Michele’s moles and the removal thereof

A few Sundays ago while we were getting ready for church, I once again noticed that my wife had two large moles on her shoulder. I have had the feeling lately that these two moles were blemishing an otherwise perfect 63 year-old body. I casually mentioned that maybe she should get them removed.

She responded that she would do it but it would be expensive. I reminded her that I have the capability to take care of the job in-house, which means that I could take them off her shoulder without her having to leave our home. Contemplating the situation, and not for the first time I might add, I began to feel just like the doctors of old who would visit the log cabins of those in need of medical attention.

I reinforced my prognosis with a wise and speedy comparative cost analysis of conventional medical procedures vs. my forward-thinking, quick and relatively cheap blemish removal wizardry that would leave any dermatologist in awe.

“How are you going to take them off?” She asked. “Please don’t tell me it’s that crazy liquid propane idea?” she begged. “We already did that once and my leg hurt for months.”

So I should probably insert a little info concerning an incident we had a few years ago. Michele had a growth on her leg that I was pretty sure I could remove. I was aware that doctors spray a little liquid nitrogen on skin spots to remove the blemish.

So I had a go at Mitch’s leg. I knew I had to destroy the mole but protect the nearby skin. Duct tape seemed like the medium I should use.


However, when I applied the LPG (Liquid Propane Gas) to the mole, the gas got a little frisky and managed to go where it was intended to go but also where it was not intended to go.

Perhaps my applicator (shown below) was not quite delicate enough for someone of the… shall we say, far more sensitive and far less-rugged skin composition.

Now I’ve been burned several times with LPG in larger areas of my body. At no time did I have duct tape running interference.

In fact, pages 333 and 334 in my book tell a very crazy, yet true story of me completely immersed in a geyser of liquid propane which instantly turned me into Frosty the Snowman. This went on for quite some time. I don’t think any still-living person on earth can claim an experience like I had on that particular day.

Which also brings to mind one hot summer day many years ago at my tire store, I filled a customer’s propane tank and then stood around and shot the bull with my buddy Scot. I idly wondered how fast the freezing liquid would dissipate in the hot sunshine. On a whim, I pulled the handle while aiming in the general area of Scot’s belt buckle.

I immediately felt bad, as did Scot. He sported a large red-hued groin for the next week or two. Like I said, I felt bad. It was one of those times when I immediately regretted acting on impulse.

I’m not sure if it removed any of Scot’s moles. I don’t think they had any more kids.

Back to Michele. This is the unapproved medical apparatus that I used to apply the mole- killing liquid.

IMG4From these past experiences, I knew LPG and my primitive applicator wouldn’t do the trick. I needed the same spray can as doctors use.

The can of freezing mist cost them three or four bucks which they then multiply by 100 or 200, totally depending on the vacation bills that showed up on their credit card bill that day. After their calculator spools down, they tack the total on your bill. The “going rate” is a thing of the past.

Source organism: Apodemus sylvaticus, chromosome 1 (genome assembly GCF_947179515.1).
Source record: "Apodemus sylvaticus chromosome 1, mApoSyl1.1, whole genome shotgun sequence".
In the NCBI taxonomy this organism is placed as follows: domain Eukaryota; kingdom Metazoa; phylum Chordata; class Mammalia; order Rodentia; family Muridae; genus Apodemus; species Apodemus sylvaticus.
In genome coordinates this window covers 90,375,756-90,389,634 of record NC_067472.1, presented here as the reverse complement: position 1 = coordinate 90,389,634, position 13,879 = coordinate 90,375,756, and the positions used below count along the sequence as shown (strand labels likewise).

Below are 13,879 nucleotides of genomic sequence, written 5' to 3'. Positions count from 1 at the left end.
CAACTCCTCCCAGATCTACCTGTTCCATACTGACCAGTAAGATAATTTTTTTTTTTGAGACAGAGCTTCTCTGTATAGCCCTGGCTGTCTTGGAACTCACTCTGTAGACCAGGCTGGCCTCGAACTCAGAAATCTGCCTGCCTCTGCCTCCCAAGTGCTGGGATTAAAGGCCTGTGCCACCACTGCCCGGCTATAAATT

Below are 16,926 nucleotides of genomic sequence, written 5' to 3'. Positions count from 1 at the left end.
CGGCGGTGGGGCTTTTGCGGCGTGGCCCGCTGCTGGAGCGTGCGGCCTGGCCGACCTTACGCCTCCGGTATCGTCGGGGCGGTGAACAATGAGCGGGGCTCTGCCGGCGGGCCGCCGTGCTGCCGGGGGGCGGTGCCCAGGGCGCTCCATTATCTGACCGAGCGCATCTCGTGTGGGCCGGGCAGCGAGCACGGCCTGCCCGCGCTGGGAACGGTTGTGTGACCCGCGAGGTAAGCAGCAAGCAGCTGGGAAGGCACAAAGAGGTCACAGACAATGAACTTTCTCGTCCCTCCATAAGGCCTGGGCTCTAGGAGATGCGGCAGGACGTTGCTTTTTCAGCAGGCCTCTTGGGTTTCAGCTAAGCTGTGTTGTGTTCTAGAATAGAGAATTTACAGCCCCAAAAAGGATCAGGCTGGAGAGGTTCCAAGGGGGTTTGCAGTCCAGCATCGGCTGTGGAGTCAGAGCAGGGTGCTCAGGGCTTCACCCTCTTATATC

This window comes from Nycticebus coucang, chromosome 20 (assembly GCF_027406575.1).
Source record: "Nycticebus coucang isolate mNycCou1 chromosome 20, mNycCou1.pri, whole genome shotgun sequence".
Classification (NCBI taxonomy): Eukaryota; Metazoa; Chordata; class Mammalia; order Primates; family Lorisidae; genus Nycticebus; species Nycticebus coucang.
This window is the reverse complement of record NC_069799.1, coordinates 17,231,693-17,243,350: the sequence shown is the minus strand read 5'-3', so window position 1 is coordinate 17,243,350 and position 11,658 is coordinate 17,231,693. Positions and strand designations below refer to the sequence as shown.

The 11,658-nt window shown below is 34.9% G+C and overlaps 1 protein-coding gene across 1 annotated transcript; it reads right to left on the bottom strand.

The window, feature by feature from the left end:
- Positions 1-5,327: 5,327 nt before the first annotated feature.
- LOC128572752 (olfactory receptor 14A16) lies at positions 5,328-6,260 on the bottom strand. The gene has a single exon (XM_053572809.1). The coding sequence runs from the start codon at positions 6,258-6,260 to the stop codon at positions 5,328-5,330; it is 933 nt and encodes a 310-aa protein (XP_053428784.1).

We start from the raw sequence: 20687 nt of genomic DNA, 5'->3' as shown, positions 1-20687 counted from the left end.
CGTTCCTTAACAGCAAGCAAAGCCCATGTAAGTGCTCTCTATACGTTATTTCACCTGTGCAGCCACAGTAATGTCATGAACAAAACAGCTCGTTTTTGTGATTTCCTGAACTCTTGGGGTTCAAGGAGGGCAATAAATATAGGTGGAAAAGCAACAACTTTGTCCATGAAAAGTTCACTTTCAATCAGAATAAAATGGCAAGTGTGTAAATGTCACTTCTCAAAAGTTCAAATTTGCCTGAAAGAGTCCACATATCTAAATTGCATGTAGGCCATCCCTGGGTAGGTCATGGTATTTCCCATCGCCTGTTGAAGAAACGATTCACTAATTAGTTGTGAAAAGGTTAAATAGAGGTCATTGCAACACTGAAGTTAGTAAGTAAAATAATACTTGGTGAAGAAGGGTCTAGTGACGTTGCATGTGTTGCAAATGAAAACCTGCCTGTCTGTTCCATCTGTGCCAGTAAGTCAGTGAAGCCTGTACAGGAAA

Which brings up another interesting phenomena. Whenever I ask a doctor how much a procedure is going to cost, he claims not to have a clue. Kinda like “It doesn’t really matter.” 

Back when I was in the tire and propane business, I usually knew off the top of my head what a gallon of gas or a set of steel-belted radials was going to run. Do they really not know? Don’t it make you wonder?



Since I’m a propane guy from way back, I know that the boiling point of propane is 44 degrees below zero which isn’t that far off of the boiling point of nitrogen which is 320 degrees below zero. I also know they are both colder than a naked cowboy in a snowstorm with a barbed-wire belt.

I told my dear wife with the moles that I had upgraded my medical tool kit. Now I had a can of liquid nitrogen that was colder and much more effective at inflecting damage to moles than propane was. It had a little tiny straw that would keep the surrounding skin damage to a minimum.

Unfortunately, I think I used those exact same words when I was duct taping her leg.

I informed her that this time around, I would be successful. After the successful medical procedure, she would start calling me Doc Ben instead of her usual Unrecovering Idiot.

She said “I’ll tell you what. You can have a go at my moles as soon as you lose that belly of yours.”

Michele still has the moles.

But it’s made me wonder if my removal idea would work on beer guts? I think my next order of business is to try and get an appointment with Budweiser. They might be interested in a joint venture. I know I’ve got some LPG equipment to get us started.


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2 responses to “Michele’s moles and the removal thereof”

  1. Suzanne McKenzie Avatar
    Suzanne McKenzie

    Ben, you are so funny.

  2. Stanley Sessions Avatar
    Stanley Sessions

    Ben, you are doing all wrong. I had a mole removal from my face just the other day. The doctor came in with a cup and a swab, and used the freezing liquid to daub on my face.

    So it’s not the vapor, it’s the liquid you put on the affected part. You have to invent a way to get the liquid out without losing it all. That is your next assignment if you accept it.

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